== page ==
DmC review- Dante’s Back With A Vengeance

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It’s been almost five years since Devil May Cry 4, but Dante’s back and better than ever. Many people were skeptical of the new Dante when Ninja Theory officially unveiled the game back in 2010, myself included. However, those fears can be put to rest because DmC maintains the same stylish crazy action of its predecessors and improves the formula in numerous ways.

To start off, Dante is a much more likable character this time around and his over the top cockiness is still intact from past games. For example, when Dante is about to enter a nightclub a bouncer stops him and says “you’re not on the list.” Dante proceeds to knock the guy out, write “fuck you” on the list and say’s “now I am.” Although, Dante can be a dick most of the time, Ninja Theory has done an admirable job humanizing him. Look past Dante’s devilish exterior and you’ll see that he has a heart and is more interested in doing the right thing than seeking power.

It’s very evident with Dante interacts with the female lead Kat who helps him navigate the tricky world of Limbo where the ground shakes and disappears before your very eyes. You’ll also notice Dante’s reluctance to assist his brother Vergil in certain tasks and that the bond between them is starting to break.

The story feels like it could happen in a modern day setting and what a motion picture of DMC would be like. At times, it doesn’t feel like DMC, but Ninja Theory is still faithful to the source material.

While the plot was expected to be strong with Ninja Theory’s previous background with games like Heavenly Sword and Enslaved Odyssey to the West, the gameplay has received a welcome upgrade as well.

DmC is the rare action game that I can recommend to casual gamers because the combat system makes them feel empowered and is easy to grasp. In fact, I don’t think I’ve ever played an action game that’s given me so much freedom to eviscerate enemies like DmC does.

In DmC, you can slices enemies with your sword, stun them with firework blast from a shotgun, pull them towards you, launch yourself at them to go in for the kill and more.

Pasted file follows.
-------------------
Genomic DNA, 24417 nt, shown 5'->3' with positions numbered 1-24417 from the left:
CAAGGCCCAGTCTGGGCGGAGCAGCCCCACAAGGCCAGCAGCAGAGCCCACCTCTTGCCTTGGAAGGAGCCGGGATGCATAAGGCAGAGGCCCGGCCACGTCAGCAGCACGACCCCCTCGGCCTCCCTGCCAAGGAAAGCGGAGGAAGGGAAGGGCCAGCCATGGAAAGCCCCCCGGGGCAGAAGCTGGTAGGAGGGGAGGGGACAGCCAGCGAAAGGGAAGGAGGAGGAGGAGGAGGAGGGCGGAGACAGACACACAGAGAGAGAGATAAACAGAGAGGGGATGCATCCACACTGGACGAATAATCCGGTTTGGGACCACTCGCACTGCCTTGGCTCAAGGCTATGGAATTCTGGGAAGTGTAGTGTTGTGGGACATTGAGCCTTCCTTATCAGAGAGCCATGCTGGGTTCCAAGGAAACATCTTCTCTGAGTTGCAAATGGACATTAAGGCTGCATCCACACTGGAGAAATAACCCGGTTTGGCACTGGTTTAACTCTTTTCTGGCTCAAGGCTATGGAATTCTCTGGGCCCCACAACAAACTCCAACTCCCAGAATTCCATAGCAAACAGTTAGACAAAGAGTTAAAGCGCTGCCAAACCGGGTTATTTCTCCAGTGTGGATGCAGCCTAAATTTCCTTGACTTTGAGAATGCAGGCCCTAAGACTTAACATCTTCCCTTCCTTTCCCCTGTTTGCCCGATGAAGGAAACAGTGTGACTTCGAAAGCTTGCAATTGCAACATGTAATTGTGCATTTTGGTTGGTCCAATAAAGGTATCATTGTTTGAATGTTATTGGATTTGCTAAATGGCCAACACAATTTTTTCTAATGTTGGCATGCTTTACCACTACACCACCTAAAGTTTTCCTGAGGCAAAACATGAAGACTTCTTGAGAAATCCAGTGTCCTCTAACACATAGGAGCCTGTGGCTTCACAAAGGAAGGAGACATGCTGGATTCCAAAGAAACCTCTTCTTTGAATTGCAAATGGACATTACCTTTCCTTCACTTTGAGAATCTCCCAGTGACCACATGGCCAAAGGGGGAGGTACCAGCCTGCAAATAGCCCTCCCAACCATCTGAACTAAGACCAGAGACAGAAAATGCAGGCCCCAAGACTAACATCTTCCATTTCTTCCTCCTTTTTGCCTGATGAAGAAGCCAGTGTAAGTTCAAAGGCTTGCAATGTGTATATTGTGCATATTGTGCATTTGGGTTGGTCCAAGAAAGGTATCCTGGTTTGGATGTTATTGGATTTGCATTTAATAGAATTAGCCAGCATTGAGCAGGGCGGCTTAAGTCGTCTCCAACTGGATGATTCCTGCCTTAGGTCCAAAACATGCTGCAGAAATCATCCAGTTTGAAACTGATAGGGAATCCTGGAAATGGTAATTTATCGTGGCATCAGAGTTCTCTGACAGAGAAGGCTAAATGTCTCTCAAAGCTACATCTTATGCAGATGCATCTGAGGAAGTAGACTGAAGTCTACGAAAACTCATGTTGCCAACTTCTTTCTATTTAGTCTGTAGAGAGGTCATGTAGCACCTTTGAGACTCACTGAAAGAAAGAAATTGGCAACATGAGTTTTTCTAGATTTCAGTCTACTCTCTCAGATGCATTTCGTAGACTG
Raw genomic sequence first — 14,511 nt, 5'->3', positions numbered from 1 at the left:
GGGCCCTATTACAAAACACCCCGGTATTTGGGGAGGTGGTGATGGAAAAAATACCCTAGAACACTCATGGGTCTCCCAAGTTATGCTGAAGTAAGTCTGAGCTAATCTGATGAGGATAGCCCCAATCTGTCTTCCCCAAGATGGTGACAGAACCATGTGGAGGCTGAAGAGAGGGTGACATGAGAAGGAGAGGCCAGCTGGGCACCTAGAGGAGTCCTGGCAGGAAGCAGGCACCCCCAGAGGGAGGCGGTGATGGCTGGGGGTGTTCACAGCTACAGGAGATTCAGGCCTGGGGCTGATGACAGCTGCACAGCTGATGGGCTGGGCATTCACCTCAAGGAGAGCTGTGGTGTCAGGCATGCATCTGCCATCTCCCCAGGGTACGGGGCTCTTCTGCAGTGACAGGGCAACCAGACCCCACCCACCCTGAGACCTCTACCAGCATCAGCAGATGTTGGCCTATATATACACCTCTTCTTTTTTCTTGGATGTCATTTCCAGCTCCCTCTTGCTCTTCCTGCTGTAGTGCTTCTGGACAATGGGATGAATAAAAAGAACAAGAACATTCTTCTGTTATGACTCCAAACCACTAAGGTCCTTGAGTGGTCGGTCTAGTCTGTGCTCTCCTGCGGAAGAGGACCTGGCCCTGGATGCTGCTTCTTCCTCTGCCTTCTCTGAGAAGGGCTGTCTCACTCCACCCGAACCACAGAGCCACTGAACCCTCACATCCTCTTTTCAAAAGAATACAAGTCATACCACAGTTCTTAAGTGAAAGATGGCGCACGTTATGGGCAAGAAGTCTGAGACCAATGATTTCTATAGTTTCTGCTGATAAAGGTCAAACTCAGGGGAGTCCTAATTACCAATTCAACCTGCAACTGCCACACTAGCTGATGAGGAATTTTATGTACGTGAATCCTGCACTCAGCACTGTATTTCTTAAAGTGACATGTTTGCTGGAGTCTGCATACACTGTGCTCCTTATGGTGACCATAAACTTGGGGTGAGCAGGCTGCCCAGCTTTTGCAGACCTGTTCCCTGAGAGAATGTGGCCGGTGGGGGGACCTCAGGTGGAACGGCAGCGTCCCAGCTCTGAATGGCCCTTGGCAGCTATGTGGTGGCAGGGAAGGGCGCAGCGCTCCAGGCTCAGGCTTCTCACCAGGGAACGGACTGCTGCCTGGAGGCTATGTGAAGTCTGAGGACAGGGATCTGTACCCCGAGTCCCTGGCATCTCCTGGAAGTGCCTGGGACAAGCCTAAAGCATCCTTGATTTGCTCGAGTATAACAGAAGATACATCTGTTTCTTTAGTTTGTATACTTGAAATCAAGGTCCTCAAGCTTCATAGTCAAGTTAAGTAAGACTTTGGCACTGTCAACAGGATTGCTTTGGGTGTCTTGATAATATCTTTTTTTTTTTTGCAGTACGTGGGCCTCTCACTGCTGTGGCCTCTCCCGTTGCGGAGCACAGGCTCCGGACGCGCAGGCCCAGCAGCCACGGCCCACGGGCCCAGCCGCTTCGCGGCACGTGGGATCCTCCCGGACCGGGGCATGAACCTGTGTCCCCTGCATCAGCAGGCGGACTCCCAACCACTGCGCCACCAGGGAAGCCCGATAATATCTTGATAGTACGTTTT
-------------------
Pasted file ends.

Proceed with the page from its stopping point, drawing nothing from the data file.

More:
Switching between weapons is effortless because it happens seamlessly with a push of a button instead of having to go to a menu and do it manually. Another interesting thing about the combat is that some foes can only be hurt with certain weapons and you’ll have to make full use of your arsenal to survive. This time around guns are way more useful than they were in past DMC games. For example, use your shotgun to fend off enemies with Dante’s firework move or use the nightmare gun to plant a bomb on enemies to stun the momentarily.

Boss battles are also very surprising, and some are unlike anything you ever encountered in a DMC game before. The bosses are akin to God of War where the encounters are meant to be more memorable battles then repeat encounters with similar enemies. Some of the fights are too reliant on Dante’s grab/pull mechanic and drag on a bit, but overall their nicely done.

To complement the action, you will do a lot of platforming in this game. Thankfully, it’s pretty forgiving, and you won’t have to redo large sections if you miss a jump. As for puzzles, there aren’t very many, and the few included don’t overstay their welcome. Also, included are secret missions hidden around the main stages that test your speed and combat skills.

In terms of replay value, it may be disappointing for some to hear that DmC isn’t a terribly difficult game compared to previous entries in the franchise. I played on the nephillm(hard) mode and only died a handful of times. The lower difficulty didn’t bother me because I think DmC is a less frustrating experience than past games that got bogged down by annoying platforming sections and too many repeat boss fights. However, like past DMC games there are unlockable difficulties once you beat the game so you can further challenge your skills.

The Verdict

To wrap up, Ninja Theory has successfully rebooted Capcom’s DMC franchise and will no doubt attract newcomers with its accessible gameplay and exceptional presentation. While nothing here is revolutionary, DMC is a hell of a lot of fun to play and anyone looking for a solid action game to add to their collection could do much worse. Hopefully, Capcom will allow Ninja Theory to do a sequel or reboot another Capcom franchise like Resident Evil since they’ve proven to gamers and critics that they’re more than capable of doing a good job.

Score 9.0 Amazing

Dmc is a great reboot and a good starting point for those new to the franchise.

+ Phenomenal Presentation

+ Stylish Crazy Action Intact

+ Dante much more likable this time around

+ Creative Boss Battles

– A little too easy

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